Yemen has become the latest Arab country to depose its dictator.
On Monday, the country's longtime president, Ali Abdullah Saleh, is set to hand power to his vice president, Abdrabuh Mansur Hadi, as part of an agreement reached late last year. The agreement was backed by the U.S., Europe and Yemen's powerful Gulf Arab neighbors. It was ratified by more than 60 percent of Yemen's voters earlier this week.
Now, the real work begins.
In Yemen's capital, Sanaa, services are better than before to some degree. The electricity is on and water is better in some places. Yet, there's still a sense that Yemen's economy is in a very dire situation.
It's even worse outside the city. UNICEF says a half-million children are in danger of starving. That is probably the first challenge facing the new president as he takes office — that and security in a country that has seen so much unrest over the past year.
'Yemen Is Based On Compromise'
The fact that Yemen was able to rally behind a new president at all is a sign that the country is ready to reconcile. Still, the reconciliation comes as a surprise to many here.
How could a country that just months ago was on the verge of civil war manage a peaceful transition of power?
Mohammed Abu Lahoum used to be part of the old regime but now heads an independent political party. He says that while most people think Yemen's tribal system is based on violence and unrest, it actually is more sophisticated than that.
"The flavor of Yemen is based on compromise. If you look at Yemen over the last hundreds of years, we've always lived on compromise," he says. "We're never decisive or take an argument all the way to the end. You always take an argument and then you listen [to] what the compromise is."
It's this kind of compromise that will be needed if Yemen's new president is to deal with the problems left behind by the his predecessor. For one, he'll need to make peace with an insurgent group in the north and separatists in the south.
Justice Without Prosecutions
There's also the question of what to do about the hundreds of anti-government protesters who were killed and injured in the past year.
Those who have seen Yemen's new transitional justice law say it's likely to call for a South Africa-style truth and reconciliation commission, as well as compensation for victims' families. What's missing, says Letta Tayler, Yemen researcher at Human Rights Watch, is prosecutions.
"It's not enough to just say, 'We're sorry, here's some redress, and let's talk it all out in a truth commission,' " Tayler says. "The survivors and the families of those killed are entitled to justice, and that means prosecution of those responsible up to the highest levels."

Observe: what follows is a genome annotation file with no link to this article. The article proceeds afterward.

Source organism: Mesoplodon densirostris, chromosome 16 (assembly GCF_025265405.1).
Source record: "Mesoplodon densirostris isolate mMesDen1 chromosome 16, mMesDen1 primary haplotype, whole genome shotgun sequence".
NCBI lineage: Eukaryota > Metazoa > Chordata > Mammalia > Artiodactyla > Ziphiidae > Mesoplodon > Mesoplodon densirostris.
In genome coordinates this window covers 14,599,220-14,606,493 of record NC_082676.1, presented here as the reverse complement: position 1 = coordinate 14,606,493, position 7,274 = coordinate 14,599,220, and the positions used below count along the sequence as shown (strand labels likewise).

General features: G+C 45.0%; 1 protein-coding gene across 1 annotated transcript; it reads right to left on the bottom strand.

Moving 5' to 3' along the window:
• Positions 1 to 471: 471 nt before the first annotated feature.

The trouble is Yemen's outgoing president was granted immunity from prosecution. Unlike Egypt's Hosni Mubarak, Saleh won't stand trial. Neither will his relatives, who still command units in the armed forces — units that are known to have carried out some of the violence.
The BBC asked Saleh's calm but defiant nephew, military commander Yehya Saleh, if he, too, should leave his post.
"Why we should leave? What we did that we have to leave?" he responded.
New Yemen, New U.S. Approach?
Perhaps the biggest challenge in Yemen, especially for the U.S., is al-Qaida. The past year of unrest gave the group a stronger foothold. In the country's southwest, Islamist militants thought to have ties to al-Qaida have taken over entire towns and villages.
Nadia al-Saqqaf, editor-in-chief of the Yemen Times, says the militants have been able to offer poor Yemenis what the state could not: "drilling wells and giving food to poor families and so on."
She says the new president and his U.S. allies should take a new approach. They should focus on developing poor, rural communities, she says, instead of continuing to militarize the fight against terrorism by allowing American drones to drop bombs on villages and funneling American money to counterterrorism units still loyal to the old regime.
"You need to do something called 'soft security.' It's engaging people, making them feel like they are part of this dream, this nation, this vision," Saqqaf says. "Unless they feel that these terrorists are a threat to them, they will allow jihadis to hide in their homes; they will not report any suspicious act."
The U.S. does have development programs here — some of the largest in the region. But the question remains, will the U.S. have a new approach to terrorism in the new Yemen?